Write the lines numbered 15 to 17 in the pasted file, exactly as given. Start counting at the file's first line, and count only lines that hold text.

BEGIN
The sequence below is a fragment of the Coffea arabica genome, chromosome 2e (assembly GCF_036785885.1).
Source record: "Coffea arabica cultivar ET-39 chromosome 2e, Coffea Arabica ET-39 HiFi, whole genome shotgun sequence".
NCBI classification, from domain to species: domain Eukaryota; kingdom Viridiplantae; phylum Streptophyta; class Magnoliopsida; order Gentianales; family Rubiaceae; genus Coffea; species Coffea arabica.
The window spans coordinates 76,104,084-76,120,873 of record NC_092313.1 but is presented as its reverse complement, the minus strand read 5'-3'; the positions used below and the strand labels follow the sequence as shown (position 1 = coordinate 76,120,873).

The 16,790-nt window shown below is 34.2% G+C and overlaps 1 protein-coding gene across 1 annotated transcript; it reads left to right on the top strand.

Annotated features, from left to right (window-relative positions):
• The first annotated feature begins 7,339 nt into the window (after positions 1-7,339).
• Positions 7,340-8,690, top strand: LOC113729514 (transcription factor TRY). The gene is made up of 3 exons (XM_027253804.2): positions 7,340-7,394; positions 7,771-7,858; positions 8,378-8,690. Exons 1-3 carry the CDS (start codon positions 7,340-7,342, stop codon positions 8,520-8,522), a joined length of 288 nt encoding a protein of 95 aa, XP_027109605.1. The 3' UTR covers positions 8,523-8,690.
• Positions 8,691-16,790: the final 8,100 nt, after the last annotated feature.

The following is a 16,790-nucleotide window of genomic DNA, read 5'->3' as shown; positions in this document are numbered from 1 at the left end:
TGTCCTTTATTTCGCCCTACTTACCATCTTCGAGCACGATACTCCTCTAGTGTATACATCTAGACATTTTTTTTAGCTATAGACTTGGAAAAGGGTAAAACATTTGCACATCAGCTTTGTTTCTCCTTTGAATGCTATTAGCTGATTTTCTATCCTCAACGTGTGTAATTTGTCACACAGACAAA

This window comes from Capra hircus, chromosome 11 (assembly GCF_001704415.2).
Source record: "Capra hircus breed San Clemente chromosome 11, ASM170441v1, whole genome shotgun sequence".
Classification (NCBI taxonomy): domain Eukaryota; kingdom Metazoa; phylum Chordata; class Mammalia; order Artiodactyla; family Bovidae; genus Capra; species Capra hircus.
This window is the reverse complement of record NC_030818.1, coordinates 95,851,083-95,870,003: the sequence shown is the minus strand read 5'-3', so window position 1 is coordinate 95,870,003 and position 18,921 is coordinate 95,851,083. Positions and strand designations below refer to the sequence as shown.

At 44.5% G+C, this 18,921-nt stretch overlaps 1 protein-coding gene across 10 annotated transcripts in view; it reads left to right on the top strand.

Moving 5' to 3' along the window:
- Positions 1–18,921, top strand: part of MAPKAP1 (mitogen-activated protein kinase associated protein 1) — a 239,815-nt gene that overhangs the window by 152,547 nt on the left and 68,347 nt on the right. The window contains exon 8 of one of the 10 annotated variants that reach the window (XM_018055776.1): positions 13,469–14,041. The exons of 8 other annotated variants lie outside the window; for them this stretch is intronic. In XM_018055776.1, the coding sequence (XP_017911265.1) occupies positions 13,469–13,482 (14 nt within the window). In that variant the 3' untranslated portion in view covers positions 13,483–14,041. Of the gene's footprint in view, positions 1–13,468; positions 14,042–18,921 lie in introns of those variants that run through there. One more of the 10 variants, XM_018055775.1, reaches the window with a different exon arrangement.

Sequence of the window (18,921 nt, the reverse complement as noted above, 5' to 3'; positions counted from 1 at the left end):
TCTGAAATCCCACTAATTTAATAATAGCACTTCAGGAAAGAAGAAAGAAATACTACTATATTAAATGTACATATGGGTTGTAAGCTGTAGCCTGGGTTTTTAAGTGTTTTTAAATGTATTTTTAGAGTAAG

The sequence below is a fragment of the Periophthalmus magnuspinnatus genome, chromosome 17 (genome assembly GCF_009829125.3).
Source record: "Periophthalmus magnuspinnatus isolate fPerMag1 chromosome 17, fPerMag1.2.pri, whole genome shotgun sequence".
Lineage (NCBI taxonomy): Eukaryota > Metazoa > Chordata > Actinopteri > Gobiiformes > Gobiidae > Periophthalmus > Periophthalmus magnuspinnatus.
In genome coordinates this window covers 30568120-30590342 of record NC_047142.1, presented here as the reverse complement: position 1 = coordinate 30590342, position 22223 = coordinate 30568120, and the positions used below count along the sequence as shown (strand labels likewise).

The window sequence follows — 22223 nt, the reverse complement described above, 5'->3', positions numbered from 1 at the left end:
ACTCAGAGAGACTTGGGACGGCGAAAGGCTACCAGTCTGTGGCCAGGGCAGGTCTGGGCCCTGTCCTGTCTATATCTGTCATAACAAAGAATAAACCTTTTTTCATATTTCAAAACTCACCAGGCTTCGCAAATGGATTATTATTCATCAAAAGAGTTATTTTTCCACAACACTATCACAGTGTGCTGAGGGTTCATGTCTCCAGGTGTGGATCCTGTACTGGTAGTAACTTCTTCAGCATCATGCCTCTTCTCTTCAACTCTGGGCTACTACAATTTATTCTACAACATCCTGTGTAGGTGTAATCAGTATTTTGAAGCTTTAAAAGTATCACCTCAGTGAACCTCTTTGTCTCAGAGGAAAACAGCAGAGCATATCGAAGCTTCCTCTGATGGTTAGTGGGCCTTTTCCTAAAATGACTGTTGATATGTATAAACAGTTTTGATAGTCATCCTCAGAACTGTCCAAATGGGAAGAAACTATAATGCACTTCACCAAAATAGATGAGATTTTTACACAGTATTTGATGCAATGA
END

This window is the reverse complement of record NC_030818.1, coordinates 95,851,083-95,870,003: the sequence shown is the minus strand read 5'-3', so window position 1 is coordinate 95,870,003 and position 18,921 is coordinate 95,851,083. Positions and strand designations below refer to the sequence as shown.

At 44.5% G+C, this 18,921-nt stretch overlaps 1 protein-coding gene across 10 annotated transcripts in view; it reads left to right on the top strand.

Moving 5' to 3' along the window: